The same economic concepts apply to careers. Want to make more money? Reduce supply and increase need. A career that others don’t want to do or where “need” is greater than supply means higher pay. One can also decrease supply by being better than others at your career. Simplistically, that’s why Peyton Manning made millions. If your job is easy, doesn’t require unique knowledge/skills and anyone can do it, you will be paid, but you won’t have to worry about being in a higher tax bracket.

Employment is a function of movement of money. Something must be purchased. It can be a product or a service, but money must change hands. The more transactions the better.

Our economic system facilitates a multiplier effect. There is both a transaction-based and banking multiplier. The transaction multiplier is using the same money over and over. We are paid and spend $300 at the grocery store. The store spends that money on employees, inventory and bills. These employees and suppliers spend the same money again. This continues over and over creating profit and new capital. Money moving is the key; it’s not stuck in one place. It also doesn’t require more physical money. Remember higher supply means lower value, and this concept applies to our money the same as any other commodity.

With $500, it’s economically better to spend it on food than a painting on the wall. We consume food and must buy more, creating more transactions. The money is stuck in the painting until we resell it. The food creates more transactions, more new capital.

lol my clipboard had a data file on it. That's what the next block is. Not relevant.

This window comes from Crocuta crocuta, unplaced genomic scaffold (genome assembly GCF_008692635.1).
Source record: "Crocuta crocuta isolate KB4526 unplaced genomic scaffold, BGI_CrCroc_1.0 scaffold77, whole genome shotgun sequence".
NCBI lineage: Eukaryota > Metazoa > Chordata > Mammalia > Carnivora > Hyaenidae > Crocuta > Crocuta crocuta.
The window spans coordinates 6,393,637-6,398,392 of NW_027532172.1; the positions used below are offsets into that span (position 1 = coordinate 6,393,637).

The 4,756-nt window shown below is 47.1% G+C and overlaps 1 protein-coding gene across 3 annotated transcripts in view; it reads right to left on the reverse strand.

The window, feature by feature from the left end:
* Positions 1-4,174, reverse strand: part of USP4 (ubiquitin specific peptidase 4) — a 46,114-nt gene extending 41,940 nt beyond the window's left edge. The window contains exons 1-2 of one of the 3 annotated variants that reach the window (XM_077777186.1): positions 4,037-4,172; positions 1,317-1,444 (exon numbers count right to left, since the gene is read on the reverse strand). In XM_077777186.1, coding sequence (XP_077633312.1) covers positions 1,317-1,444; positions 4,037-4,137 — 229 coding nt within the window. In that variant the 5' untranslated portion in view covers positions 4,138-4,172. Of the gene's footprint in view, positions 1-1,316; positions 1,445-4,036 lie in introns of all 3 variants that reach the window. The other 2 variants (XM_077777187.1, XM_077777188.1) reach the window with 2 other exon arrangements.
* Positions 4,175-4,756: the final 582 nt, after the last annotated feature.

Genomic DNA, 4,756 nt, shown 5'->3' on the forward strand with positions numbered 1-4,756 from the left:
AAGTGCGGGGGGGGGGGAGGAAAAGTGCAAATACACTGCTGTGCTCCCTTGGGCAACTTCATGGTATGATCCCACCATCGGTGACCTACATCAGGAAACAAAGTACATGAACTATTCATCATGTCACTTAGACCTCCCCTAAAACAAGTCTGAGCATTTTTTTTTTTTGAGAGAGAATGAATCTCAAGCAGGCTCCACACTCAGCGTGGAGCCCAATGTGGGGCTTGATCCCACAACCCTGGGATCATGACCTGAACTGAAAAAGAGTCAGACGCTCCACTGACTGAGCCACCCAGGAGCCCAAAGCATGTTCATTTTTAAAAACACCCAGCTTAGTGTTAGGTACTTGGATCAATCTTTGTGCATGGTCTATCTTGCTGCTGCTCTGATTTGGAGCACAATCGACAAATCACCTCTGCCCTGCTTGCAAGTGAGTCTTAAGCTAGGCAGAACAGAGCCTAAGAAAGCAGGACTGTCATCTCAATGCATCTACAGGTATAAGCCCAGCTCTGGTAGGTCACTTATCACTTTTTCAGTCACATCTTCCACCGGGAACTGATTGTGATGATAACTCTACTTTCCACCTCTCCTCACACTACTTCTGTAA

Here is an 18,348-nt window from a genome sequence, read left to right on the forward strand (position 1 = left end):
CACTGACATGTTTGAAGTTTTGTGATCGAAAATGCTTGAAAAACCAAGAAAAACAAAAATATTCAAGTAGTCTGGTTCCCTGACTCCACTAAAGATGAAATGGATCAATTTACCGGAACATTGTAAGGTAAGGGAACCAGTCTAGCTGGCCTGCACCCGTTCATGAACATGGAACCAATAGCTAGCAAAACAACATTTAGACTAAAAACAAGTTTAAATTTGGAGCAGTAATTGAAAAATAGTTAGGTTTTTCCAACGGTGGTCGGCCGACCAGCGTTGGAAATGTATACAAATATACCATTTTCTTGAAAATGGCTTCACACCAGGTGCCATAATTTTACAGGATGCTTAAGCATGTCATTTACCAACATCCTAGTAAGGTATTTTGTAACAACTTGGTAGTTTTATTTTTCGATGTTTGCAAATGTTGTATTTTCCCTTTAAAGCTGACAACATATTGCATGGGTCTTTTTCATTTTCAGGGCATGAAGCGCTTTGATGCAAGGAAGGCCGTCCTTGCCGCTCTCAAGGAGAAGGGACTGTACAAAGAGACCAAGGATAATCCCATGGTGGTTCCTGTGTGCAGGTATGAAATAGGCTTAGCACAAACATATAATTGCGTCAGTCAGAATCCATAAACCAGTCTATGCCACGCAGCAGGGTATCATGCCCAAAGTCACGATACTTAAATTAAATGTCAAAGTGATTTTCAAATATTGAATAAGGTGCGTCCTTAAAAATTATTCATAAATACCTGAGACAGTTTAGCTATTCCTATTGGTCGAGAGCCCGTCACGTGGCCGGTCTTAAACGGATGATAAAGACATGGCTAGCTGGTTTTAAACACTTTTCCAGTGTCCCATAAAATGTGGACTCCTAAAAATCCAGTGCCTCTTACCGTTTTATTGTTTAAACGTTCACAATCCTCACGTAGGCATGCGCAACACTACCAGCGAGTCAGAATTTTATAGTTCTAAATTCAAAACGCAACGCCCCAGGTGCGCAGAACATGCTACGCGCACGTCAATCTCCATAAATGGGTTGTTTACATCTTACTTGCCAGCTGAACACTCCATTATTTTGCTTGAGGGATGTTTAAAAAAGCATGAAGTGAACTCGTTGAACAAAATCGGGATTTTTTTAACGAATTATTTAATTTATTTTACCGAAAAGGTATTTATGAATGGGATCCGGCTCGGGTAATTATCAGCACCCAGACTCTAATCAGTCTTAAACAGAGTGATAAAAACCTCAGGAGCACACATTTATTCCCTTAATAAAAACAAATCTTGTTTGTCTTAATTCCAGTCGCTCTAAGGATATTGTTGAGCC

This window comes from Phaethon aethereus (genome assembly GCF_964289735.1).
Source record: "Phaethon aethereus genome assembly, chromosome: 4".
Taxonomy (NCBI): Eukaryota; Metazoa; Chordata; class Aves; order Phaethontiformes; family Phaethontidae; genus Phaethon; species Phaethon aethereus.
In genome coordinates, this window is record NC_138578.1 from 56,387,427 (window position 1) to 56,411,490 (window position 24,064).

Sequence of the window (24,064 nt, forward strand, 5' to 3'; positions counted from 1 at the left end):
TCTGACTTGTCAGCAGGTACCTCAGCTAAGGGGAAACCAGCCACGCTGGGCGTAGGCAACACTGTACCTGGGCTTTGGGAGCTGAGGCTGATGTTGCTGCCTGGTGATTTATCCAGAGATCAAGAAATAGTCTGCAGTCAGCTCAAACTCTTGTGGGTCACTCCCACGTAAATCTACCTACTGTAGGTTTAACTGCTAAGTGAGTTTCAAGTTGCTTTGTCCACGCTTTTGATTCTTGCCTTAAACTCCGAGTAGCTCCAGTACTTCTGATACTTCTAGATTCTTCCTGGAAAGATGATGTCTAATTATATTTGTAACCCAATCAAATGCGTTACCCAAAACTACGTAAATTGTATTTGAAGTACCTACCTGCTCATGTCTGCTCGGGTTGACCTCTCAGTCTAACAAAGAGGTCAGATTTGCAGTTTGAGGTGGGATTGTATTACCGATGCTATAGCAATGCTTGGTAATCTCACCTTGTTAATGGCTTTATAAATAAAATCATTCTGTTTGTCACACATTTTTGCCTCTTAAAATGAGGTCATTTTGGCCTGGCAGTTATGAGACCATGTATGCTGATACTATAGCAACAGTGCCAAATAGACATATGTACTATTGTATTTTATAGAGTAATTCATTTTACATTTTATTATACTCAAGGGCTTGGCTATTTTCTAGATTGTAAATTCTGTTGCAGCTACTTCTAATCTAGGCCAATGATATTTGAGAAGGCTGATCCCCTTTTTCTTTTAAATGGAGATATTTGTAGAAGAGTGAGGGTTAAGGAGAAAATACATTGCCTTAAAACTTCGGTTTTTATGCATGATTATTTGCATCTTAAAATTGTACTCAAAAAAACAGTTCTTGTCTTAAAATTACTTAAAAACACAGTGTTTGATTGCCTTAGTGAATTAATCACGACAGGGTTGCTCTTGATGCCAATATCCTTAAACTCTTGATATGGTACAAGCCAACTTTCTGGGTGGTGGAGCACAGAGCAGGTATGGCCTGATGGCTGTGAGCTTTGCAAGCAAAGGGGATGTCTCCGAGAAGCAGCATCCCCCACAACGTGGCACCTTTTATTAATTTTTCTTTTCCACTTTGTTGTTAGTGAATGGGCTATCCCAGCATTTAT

With $5,000, it’s better to spend $500 on 10 items than $5,000 on one: the more transactions the better. It also increases diversity in transaction, insulating our economy from downturn in a single industry.

Obviously, it takes money to create this transaction-based multiplier. We can’t multiply what we don’t have. Consequently, economists get concerned about a negative balance of payments; imports exceeding exports. Money leaving our country cannot be multiplied here. With a multiplier effect of three to five times, every dollar leaving the country is $3 to $5. The converse is better. Every dollar coming into our country through exports or tourists becomes $3 to $5. Money spent on foreign vacations or sent to a relative in a foreign country isn’t here to be multiplied or generate new capital. The same is true when our government provides foreign aid or buys oil from the Middle East. The need for the above is a separate issue, but any money leaving is an economic and employment detriment.

The same concept applies locally. Tourists create transactions spending $500; we multiply it. If we buy a $500 television in Denver, we lose the local economic effect of $1,500 to $2,500.

Economic principles are simple when we look beyond partisan interpretation. The difficulty comes in deciding what strategy best accomplishes them.

Bryan Whiting feels most of our issues are best solved by personal responsibility and an understanding of non-partisan economics rather than government intervention. Comments and column suggestions to: bwpersonalresponsibility@gmail.com.